Managing your money well is no easy task, and it can be doubly difficult when you become married or enter into a common law union. You’re now having to sort out expenses and budget effectively for a household rather than for an individual.
Depending on your prior circumstances, you and your partner may have had different experiences with money. You’re also likely bringing diverse budgeting skill sets into the relationship. Since decisions about money often have to be made daily, making those decisions jointly can be a challenge for couples.
Read on for some helpful tips for managing money as a couple from our GBTI banking experts.
1. Begin with Honesty
Money can be a touchy subject. Some people find it relatively straightforward to discuss their finances, while others are reluctant or become anxious. Think honestly about what money means to you. Do you value having the spending power acquire nice things or is it satisfactory just to have sufficient funds to pay the bills and put food on the table? Do money worries have you up at night or is your financial health rarely a source of stress? Be as clear and truthful as you can with your spouse.
2. Recognize Differences
After opening up to one another, you’ll probably discover that you and your spouse or significant other have some different feelings and expectations on the topic of finances. This will involve decisions about how to spend, save, and invest your wealth. In addition, one of you may feel much more comfortable handling the family budget. Note where you differ and where you can find some common ground for agreement. You don’t have to have everything figured out at once—just enough to begin the budgeting process.
3. Be Compassionate
Take some time to understand where your partner is coming from. What was their exposure to money management growing up? Did they benefit from solid financial literacy training or were they shielded from discussions about money? If they have difficulty talking about budgeting, it could be that they witnessed their parents having financial troubles or disagreements.
4. Decide on an Approach
The next step is to figure out your money management approach. Many couples who bank at GBTI have joint checking and savings accounts. However, you may decide to keep your GBTI accounts separate from one another, or have a joint account for common expenses and individual accounts for personal spending and saving. If you have individual investments or bank accounts, be sure to designate a beneficiary.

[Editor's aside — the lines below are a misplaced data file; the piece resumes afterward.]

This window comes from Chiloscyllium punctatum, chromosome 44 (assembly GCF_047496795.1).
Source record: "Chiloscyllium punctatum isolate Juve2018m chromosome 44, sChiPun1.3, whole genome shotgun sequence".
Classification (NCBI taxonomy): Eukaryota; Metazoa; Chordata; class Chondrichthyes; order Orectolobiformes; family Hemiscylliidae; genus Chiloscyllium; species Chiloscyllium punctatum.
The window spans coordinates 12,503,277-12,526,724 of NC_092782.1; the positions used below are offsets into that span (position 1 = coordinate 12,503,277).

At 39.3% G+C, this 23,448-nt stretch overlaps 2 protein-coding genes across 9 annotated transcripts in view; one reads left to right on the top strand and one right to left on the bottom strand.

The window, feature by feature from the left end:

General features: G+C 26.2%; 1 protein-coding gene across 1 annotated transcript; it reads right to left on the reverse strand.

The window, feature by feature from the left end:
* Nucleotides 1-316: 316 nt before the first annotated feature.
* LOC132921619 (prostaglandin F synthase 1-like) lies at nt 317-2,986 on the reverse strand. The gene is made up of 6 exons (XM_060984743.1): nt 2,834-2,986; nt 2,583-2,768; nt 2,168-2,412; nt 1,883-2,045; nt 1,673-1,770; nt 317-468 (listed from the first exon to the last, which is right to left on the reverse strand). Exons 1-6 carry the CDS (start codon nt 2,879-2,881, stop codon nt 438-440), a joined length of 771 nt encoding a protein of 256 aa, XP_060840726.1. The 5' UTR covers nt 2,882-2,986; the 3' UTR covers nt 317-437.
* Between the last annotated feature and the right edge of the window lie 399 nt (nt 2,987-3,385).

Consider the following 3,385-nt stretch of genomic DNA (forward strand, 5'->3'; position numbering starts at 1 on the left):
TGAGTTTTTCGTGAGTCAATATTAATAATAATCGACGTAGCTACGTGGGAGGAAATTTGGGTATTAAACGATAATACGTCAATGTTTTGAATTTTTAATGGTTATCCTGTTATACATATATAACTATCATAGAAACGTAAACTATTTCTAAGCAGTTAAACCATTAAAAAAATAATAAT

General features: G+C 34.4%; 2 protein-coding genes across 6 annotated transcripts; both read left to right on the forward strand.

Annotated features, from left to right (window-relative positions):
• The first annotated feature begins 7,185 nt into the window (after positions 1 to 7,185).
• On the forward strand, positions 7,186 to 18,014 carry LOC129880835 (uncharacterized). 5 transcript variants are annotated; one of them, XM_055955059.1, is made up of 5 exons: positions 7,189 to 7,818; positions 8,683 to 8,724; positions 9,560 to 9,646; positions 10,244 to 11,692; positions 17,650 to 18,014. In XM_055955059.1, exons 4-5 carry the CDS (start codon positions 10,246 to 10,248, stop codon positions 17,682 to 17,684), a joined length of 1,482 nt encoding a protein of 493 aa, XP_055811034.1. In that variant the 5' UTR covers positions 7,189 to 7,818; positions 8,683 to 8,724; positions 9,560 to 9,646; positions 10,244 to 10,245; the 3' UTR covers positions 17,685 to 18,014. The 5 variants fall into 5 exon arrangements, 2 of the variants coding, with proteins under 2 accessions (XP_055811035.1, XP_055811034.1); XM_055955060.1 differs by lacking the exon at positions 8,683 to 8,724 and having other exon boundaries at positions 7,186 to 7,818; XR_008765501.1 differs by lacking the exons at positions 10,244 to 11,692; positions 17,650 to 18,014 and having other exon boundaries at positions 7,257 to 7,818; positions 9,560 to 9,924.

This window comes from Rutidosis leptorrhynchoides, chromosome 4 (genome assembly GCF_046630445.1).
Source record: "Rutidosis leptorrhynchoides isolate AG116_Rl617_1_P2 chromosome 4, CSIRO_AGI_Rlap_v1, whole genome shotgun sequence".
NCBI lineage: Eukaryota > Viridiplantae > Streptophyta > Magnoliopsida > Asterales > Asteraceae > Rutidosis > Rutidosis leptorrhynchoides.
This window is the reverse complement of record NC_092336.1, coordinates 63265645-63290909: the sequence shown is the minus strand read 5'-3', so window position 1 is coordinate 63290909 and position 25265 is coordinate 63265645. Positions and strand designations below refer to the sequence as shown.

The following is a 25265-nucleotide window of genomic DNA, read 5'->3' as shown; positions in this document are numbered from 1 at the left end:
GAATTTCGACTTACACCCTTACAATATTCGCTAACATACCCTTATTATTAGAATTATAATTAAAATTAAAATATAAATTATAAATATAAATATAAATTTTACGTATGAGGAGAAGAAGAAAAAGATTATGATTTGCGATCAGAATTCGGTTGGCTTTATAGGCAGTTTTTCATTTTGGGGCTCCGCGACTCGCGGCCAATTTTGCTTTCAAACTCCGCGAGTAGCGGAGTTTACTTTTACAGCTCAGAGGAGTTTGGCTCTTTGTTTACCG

5. Play to Your Strengths
If one of you is better at handling the family budget, it makes sense to have that person take on the responsibility. Some people have a natural aptitude for dealing with finances and know how to spend and invest wisely. They may also thrive on looking for deals and ways to stretch dollars for more buying power. Play to your strengths as a couple while making sure that you are both aware of your budget details and in agreement with all financial decisions.
6. Build in Flexibility
The best budgets have some flexibility built into them for contingencies. Whether it’s rounding up regular expenses to the next few dollars to provide a cushion for price changes or slowly building an emergency fund to prepare for large unexpected expenses, take care to use a few proactive budgeting practices. The more prepared you are for increases in living costs and emergencies, the more trouble-free your money talks will be.
7. Review Regularly
Your financial situation will change over the course of your relationship. Hopefully, your situation will improve with job promotions, profitable investments, and increased expertise in managing your funds. Having said that, the opposite can certainly happen, and you may struggle with your finances at times due to various adversities. By regularly reviewing your budget and financial goals together, you’ll make sure that you are on track and make adjustments as needed.
8. Make Room for Mistakes
Making mistakes with money cannot be avoided. You might forget to pay a bill, overspend on holiday, not set aside sufficient funds for repairs on an older vehicle, or commit a more serious oversight. Poor financial decisions don’t need to lead to anxiety and guilt. Just use it as a learning experience and move on. Remember, if you start to find yourself out of your depth, GBTI can help.
Finally, don’t forget to celebrate your successes. After putting in place the above strategies and experiencing the advantages, it’s important to celebrate the fact that you’re working as a team to manage your money.